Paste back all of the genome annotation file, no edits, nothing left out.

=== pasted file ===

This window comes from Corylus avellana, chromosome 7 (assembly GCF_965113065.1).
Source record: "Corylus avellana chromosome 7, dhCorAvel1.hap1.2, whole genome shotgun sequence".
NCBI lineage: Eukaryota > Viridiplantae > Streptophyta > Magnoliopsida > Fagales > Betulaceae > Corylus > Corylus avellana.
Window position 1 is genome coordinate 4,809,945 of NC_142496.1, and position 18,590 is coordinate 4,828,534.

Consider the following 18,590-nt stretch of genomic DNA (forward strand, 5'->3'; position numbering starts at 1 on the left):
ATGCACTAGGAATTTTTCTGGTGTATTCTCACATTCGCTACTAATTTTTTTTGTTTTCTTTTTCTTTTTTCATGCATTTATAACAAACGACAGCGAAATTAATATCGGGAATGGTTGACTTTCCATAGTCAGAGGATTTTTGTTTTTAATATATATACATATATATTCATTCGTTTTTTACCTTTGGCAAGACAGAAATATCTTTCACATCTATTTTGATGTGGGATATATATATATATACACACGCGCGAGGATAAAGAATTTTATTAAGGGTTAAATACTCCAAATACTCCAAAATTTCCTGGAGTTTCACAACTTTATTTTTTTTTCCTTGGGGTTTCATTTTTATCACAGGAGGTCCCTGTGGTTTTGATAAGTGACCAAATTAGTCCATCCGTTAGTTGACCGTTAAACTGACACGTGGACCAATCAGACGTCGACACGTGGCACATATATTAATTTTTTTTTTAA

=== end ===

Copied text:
This window comes from Corylus avellana, chromosome 7 (assembly GCF_965113065.1).
Source record: "Corylus avellana chromosome 7, dhCorAvel1.hap1.2, whole genome shotgun sequence".
NCBI lineage: Eukaryota > Viridiplantae > Streptophyta > Magnoliopsida > Fagales > Betulaceae > Corylus > Corylus avellana.
Window position 1 is genome coordinate 4,809,945 of NC_142496.1, and position 18,590 is coordinate 4,828,534.

Consider the following 18,590-nt stretch of genomic DNA (forward strand, 5'->3'; position numbering starts at 1 on the left):
ATGCACTAGGAATTTTTCTGGTGTATTCTCACATTCGCTACTAATTTTTTTTGTTTTCTTTTTCTTTTTTCATGCATTTATAACAAACGACAGCGAAATTAATATCGGGAATGGTTGACTTTCCATAGTCAGAGGATTTTTGTTTTTAATATATATACATATATATTCATTCGTTTTTTACCTTTGGCAAGACAGAAATATCTTTCACATCTATTTTGATGTGGGATATATATATATATACACACGCGCGAGGATAAAGAATTTTATTAAGGGTTAAATACTCCAAATACTCCAAAATTTCCTGGAGTTTCACAACTTTATTTTTTTTTCCTTGGGGTTTCATTTTTATCACAGGAGGTCCCTGTGGTTTTGATAAGTGACCAAATTAGTCCATCCGTTAGTTGACCGTTAAACTGACACGTGGACCAATCAGACGTCGACACGTGGCACATATATTAATTTTTTTTTTAA